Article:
If people continue to emit greenhouse gases at the current rate, global sea levels could rise more than 38 centimeters by 2100, scientists found in a new study.
Greenhouse gases such as carbon dioxide emitted by human activities are major contributors to climate change and the warming of temperatures on planet earth, studies continue to show. As things warm up, the ice sheets in Greenland and Antarctica are melting. A new study by an international team of more than 60 ice, ocean and atmospheric scientists estimates how much these melting ice sheets will contribute to global sea levels.
“One of the biggest uncertainties about future sea-level rise is the contribution of the ice sheet,” said project leader and ice scientist Sophie Nowicki, now at Buffalo University and formerly with NASA’s Goddard Space Flight center in Maryland, said in a statement. “And how much the ice sheets contribute really depends on what the climate will do.”
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The results of this study show that if human greenhouse gas emissions continue at the rate at which they are currently, the melting ice sheets of Greenland and Antarctica will add more than 11 inches to global sea level. This new study is part of the Ice Sheet Model Intercomparison Project (ISMIP6) led by NASA Goddard.
The ISMIP6 team looked at how sea levels will rise between 2015 and 2100, and looked at how sea levels will change in a variety of CO2 emission scenarios
They found that Greenland’s melting ice sheet with high emissions (as we now see) extending over this period will add about 9 cm to the global sea level rise. If the emissions are lower, they estimate this number to be around 3 cm.
The loss of the ice cover in Antarctica is a little more difficult to predict, as the ice shelves on the west side of the continent will continue to erode, but East Antarctica could actually increase in mass due to rising temperatures due to increasing snowfall. Because of this, the team found a larger area of possible ice sheet loss here.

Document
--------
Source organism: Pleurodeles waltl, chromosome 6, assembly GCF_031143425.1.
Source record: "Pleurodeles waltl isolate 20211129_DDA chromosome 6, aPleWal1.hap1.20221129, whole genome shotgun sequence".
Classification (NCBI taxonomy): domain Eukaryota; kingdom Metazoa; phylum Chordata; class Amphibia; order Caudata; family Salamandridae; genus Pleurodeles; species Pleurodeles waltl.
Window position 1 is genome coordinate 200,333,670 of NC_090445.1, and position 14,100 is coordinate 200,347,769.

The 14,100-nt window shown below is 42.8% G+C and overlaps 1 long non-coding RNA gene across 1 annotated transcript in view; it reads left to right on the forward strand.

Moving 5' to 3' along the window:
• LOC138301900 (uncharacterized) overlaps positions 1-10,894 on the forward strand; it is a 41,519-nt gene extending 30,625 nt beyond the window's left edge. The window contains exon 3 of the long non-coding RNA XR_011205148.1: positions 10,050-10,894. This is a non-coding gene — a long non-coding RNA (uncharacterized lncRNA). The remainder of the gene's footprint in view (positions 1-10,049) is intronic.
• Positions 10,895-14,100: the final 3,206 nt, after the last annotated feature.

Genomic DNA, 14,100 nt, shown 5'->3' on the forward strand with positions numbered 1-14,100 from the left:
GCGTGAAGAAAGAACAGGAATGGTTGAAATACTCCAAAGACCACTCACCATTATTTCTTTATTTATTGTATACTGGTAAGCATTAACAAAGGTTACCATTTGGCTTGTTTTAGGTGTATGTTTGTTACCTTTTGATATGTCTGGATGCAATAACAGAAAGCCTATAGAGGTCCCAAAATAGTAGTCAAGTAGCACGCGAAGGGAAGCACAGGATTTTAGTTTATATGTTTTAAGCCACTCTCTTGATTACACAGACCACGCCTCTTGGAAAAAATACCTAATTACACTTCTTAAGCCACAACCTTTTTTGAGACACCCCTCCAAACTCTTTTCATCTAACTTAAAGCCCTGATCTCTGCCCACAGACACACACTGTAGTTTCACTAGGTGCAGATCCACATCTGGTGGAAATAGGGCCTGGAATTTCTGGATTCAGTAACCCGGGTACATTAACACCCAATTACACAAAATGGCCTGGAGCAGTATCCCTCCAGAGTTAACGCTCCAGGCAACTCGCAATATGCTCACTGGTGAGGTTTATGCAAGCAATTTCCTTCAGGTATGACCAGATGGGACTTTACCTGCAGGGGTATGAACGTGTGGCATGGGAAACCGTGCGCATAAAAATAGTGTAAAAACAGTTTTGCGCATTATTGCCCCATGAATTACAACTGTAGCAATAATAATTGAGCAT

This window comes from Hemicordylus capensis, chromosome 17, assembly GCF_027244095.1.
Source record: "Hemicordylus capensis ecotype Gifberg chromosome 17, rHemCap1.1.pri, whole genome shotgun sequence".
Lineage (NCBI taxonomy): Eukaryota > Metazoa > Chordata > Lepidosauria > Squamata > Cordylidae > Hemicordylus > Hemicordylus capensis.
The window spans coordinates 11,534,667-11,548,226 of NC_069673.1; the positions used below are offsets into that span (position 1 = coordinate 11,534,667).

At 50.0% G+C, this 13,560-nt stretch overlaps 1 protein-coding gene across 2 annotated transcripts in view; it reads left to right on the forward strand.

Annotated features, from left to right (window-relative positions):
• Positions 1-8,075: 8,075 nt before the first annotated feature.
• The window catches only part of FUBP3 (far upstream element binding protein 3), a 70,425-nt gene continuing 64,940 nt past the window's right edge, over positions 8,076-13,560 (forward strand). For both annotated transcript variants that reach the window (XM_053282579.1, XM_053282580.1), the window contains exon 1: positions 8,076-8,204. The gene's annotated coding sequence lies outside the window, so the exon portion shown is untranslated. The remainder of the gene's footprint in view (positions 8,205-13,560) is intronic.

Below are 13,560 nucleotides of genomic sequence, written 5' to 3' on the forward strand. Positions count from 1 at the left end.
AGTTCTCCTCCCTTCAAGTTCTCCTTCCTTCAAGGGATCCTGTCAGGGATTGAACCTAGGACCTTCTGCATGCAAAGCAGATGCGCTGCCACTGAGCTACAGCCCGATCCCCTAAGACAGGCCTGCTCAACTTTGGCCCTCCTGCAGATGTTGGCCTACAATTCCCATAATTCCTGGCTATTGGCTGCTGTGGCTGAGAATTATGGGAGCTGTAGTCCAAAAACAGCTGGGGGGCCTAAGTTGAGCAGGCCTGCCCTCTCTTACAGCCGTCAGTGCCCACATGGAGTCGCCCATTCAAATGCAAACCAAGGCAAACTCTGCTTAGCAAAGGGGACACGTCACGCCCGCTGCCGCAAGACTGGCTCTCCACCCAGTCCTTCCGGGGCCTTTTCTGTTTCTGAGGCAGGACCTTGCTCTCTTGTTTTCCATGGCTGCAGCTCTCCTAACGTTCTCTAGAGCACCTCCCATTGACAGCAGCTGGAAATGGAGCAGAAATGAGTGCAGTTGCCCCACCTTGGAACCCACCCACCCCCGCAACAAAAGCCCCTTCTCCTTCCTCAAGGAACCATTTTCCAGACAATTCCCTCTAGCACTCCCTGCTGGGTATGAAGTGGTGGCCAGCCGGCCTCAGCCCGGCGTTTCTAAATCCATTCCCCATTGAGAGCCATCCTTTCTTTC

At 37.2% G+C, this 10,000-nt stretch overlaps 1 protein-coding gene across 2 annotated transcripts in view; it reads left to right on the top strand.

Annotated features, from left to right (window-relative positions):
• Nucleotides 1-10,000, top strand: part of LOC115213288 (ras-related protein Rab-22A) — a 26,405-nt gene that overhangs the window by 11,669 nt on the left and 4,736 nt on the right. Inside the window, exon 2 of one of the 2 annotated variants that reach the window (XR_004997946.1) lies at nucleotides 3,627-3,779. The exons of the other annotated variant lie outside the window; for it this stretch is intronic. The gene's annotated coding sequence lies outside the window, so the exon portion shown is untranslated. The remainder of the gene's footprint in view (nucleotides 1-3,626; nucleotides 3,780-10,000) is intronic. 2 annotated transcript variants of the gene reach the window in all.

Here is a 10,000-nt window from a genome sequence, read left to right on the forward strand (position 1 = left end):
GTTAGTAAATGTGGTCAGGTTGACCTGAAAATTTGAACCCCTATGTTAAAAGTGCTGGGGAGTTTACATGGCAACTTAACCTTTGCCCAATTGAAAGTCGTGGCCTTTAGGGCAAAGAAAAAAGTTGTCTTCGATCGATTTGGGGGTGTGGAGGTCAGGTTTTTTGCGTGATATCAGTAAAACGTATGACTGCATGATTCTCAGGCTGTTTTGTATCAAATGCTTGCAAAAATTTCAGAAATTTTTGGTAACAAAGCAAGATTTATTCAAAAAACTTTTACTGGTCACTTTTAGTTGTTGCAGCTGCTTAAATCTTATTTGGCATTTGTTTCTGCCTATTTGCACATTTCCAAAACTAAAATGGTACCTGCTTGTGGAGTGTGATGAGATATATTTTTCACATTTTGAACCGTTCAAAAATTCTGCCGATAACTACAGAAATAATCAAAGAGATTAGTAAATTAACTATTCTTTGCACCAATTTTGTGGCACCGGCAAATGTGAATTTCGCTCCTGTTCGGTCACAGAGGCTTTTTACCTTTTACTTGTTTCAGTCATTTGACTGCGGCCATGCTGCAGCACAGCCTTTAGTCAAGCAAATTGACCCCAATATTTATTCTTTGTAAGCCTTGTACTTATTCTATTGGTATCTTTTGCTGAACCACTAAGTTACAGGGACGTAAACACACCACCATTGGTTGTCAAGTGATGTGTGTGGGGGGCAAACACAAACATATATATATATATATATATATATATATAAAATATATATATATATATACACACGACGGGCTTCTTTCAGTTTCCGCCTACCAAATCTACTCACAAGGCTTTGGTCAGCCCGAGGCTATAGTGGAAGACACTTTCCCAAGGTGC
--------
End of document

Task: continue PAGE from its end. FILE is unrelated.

The team found that the loss of the Antarctic ice sheet could raise sea levels up to 30 cm, with West Antarctica causing sea level to rise up to 18 cm by 2100 with the highest projected emissions.
To be clear, however, these global sea level increases are only predictions for the years 2015 to 2100, so they do not take into account the significant ice sheet loss that has already occurred between the pre-industrial era and the present day.
“The Amundsen Sea region in West Antarctica and Wilkes Land in East Antarctica are the two regions that are most sensitive to ocean warming and changing currents and will continue to lose large amounts of ice,” said Helene Seroussi, ice scientist at Jet Propulsion NASA’s Southern California Laboratory, which led the modeling of the Antarctic ice sheet on the ISMIP6 project, said in the same statement.
“With these new results, we can focus our efforts in the right direction and know what needs to be worked on to further improve the projections,” said Seroussi.
These results are consistent with Estimates by the Intergovernmental Panel on Climate Change (IPCC), whose 2019 Special Report on Oceans and the Cryosphere showed that melting ice sheets would contribute about a third of all global sea level rise.
According to the 2019 IPCC report, melting ice sheets in Greenland will add between 8 and 27 cm to global sea level rise between 2000 and 2100. For Antarctica, the report estimates that the melting ice sheets will increase by 1.2 to 3 inches.
The results of this new work will help inform the next IPCC report, the sixth overall, which the same statement says should be published in 2022.
“The strength of ISMIP6 was to bring together most of the ice sheet modeling groups around the world and then connect with other ocean and atmosphere modeler communities to better understand what might happen to the ice sheets,” said Heiko Goelzer, a scientist of Utrecht University in the Netherlands, which are now working at the Norwegian research center NORCE in Norway, said in the same statement.
“It took over six years of workshops and conference calls with scientists from around the world working on ice sheet, atmosphere and ocean modeling to build a community that could ultimately improve our predictions for sea level rise,” Nowicki added who directed the Greenland Ice Sheet ISMIP6 project. “The reason it worked is because the polar community is small and we are all very interested in getting this future sea level problem right. We need to know these numbers.”
This work was published on September 17th in a special edition of The Cryosphere magazine.
Email Chelsea Gohd at [email protected] or follow her on Twitter @chelsea_gohd. Follow us on Twitter @Spacedotcom and on Facebook.